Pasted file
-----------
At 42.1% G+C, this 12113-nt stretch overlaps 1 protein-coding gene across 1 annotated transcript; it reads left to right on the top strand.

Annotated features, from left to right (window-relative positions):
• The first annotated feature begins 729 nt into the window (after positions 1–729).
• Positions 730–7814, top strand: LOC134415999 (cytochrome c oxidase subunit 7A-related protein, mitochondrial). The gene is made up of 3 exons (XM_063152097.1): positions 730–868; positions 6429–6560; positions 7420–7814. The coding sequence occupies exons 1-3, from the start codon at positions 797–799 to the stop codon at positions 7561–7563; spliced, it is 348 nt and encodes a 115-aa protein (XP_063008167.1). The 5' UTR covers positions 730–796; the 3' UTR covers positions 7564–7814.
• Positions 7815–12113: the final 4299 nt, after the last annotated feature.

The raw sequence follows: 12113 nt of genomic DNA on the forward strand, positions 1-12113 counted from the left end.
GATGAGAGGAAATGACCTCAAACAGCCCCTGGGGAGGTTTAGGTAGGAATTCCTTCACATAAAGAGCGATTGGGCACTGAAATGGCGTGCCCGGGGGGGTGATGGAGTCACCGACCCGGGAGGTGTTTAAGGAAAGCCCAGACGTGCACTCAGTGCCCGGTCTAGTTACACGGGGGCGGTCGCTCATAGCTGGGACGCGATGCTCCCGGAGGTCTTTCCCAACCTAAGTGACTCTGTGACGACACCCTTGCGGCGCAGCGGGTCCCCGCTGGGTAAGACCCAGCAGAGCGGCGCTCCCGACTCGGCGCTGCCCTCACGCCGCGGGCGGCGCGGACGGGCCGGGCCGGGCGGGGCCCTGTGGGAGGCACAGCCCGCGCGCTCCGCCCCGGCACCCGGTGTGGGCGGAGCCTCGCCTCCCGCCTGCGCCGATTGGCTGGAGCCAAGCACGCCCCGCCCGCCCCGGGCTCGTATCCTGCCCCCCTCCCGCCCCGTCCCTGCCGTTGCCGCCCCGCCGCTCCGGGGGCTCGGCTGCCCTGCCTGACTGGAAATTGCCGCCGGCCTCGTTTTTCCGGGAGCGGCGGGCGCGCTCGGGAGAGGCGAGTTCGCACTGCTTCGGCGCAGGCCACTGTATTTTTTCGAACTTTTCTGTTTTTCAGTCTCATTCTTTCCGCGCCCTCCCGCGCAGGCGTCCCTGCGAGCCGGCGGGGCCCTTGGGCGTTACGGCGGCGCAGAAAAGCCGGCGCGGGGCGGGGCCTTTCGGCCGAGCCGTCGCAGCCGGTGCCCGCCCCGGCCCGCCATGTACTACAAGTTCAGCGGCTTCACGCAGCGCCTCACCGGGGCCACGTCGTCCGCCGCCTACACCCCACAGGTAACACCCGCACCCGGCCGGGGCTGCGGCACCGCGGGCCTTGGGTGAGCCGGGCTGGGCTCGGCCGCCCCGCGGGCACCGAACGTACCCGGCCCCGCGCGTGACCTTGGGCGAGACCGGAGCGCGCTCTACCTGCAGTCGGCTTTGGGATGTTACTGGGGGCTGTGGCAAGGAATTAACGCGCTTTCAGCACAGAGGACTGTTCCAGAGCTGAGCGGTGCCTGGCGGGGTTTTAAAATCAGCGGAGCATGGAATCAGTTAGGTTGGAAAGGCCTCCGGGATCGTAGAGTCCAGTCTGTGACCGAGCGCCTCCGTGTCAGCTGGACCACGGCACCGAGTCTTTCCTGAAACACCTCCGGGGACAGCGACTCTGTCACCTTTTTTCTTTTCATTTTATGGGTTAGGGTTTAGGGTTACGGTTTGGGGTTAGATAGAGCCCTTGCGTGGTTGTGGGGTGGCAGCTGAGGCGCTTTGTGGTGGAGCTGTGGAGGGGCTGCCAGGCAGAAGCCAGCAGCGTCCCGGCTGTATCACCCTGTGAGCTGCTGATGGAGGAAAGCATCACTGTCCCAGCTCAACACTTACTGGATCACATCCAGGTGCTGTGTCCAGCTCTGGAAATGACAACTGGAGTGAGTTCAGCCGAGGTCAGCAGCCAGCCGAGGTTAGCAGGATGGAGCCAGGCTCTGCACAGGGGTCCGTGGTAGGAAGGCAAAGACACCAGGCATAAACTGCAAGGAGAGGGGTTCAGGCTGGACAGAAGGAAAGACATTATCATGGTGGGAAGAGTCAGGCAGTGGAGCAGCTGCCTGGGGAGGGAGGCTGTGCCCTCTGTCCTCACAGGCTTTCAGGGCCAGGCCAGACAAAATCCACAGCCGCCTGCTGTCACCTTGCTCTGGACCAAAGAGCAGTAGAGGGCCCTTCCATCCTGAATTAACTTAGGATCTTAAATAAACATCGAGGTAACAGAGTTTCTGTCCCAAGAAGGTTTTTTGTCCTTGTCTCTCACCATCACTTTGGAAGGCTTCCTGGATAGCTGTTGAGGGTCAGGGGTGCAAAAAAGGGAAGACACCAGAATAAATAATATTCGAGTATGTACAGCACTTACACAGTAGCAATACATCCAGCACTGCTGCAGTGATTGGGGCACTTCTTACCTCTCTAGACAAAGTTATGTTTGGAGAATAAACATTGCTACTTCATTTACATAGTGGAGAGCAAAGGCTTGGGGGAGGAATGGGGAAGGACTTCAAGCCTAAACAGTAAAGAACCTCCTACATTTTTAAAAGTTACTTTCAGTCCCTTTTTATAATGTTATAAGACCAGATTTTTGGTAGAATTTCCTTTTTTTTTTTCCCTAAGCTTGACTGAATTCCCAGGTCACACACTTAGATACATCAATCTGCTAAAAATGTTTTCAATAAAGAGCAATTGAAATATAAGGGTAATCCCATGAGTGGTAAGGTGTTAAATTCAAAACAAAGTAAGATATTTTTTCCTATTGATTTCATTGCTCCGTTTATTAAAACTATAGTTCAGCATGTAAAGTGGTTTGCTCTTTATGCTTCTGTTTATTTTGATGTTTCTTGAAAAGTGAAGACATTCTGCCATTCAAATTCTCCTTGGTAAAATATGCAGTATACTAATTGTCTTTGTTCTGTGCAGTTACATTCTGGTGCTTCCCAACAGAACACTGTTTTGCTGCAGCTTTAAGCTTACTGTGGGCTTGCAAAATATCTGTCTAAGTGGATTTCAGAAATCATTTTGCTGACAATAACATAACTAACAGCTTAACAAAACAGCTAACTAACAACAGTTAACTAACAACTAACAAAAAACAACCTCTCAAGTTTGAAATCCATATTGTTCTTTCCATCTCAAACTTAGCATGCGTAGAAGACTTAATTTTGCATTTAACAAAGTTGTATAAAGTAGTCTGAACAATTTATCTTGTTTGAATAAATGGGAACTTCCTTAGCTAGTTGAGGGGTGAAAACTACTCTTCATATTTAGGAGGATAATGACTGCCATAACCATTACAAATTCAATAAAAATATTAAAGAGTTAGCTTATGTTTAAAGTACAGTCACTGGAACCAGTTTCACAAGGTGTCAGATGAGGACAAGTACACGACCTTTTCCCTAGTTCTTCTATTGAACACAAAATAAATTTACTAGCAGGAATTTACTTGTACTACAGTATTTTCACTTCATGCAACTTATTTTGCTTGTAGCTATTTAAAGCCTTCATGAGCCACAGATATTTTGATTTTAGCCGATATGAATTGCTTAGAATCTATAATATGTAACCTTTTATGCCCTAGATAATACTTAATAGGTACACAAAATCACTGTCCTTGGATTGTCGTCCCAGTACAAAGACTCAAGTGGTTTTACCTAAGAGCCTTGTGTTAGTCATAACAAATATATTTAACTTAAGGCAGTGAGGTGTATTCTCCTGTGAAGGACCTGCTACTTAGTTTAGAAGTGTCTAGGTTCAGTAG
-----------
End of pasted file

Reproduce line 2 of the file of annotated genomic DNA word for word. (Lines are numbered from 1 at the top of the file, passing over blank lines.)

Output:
Annotated features, from left to right (window-relative positions):